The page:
The Senate Judiciary Committee has delayed a vote on the nomination of Loretta Lynch to become U.S. attorney general amid questions about how she handled the money laundering prosecution of British banking giant HSBC in 2012.
The delay comes after revelations that the Swiss arm of the bank may have helped individuals and companies worldwide hide their money from tax authorities.
Sen. David Vitter, R-La., was among the senators who asked that the committee vote on Lynch’s nomination be delayed at least two weeks while lawmakers ask her additional questions. Vitter said he was concerned about the 2012 HSBC settlement.
“The investigation found that HSBC had violated many anti-money laundering statutes,” Vitter said during today’s committee meeting. “The settlement was a fine — a significant fine, but a fine. No criminal action, nothing more serious.”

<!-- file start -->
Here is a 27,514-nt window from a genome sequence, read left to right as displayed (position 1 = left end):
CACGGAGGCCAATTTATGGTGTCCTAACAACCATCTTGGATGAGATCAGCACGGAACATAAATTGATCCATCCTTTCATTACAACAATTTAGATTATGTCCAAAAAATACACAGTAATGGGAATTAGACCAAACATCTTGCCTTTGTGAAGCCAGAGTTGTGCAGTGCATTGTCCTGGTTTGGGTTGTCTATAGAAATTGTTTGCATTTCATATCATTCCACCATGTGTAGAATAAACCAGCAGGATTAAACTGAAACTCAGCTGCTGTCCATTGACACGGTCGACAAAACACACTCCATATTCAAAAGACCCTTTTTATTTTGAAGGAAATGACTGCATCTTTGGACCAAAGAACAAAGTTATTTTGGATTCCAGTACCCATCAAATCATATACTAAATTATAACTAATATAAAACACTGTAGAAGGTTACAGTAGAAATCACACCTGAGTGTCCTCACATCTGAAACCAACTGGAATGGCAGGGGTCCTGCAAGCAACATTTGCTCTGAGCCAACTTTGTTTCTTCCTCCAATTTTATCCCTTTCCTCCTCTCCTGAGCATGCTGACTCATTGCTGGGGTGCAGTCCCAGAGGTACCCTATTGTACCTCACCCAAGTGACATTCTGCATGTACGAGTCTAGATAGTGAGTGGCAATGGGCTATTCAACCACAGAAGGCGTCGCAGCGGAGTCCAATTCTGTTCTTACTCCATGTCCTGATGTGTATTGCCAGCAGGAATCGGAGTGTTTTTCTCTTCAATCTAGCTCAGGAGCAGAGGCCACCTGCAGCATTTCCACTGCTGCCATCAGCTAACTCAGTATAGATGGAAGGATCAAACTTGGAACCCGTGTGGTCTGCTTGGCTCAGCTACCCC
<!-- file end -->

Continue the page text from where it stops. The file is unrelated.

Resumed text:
The International Consortium of Investigative Journalists, a project of the Center for Public Integrity, released information this week on thousands of accounts held at HSBC’s Swiss subsidiary until 2007. The files include details of more than 8,600 accounts tied to U.S. citizens that were worth more than $13 billion.
The revelations have raised questions as to why the Justice Department did not charge the bank with any tax-related infractions and has also drawn additional scrutiny to the 2012 settlement spearheaded by Lynch, who was U.S. attorney in Brooklyn.
“It’s very reasonable and incumbent on us, in fact, to get the details of this settlement,” Vitter said. “I’m certainly working on that.”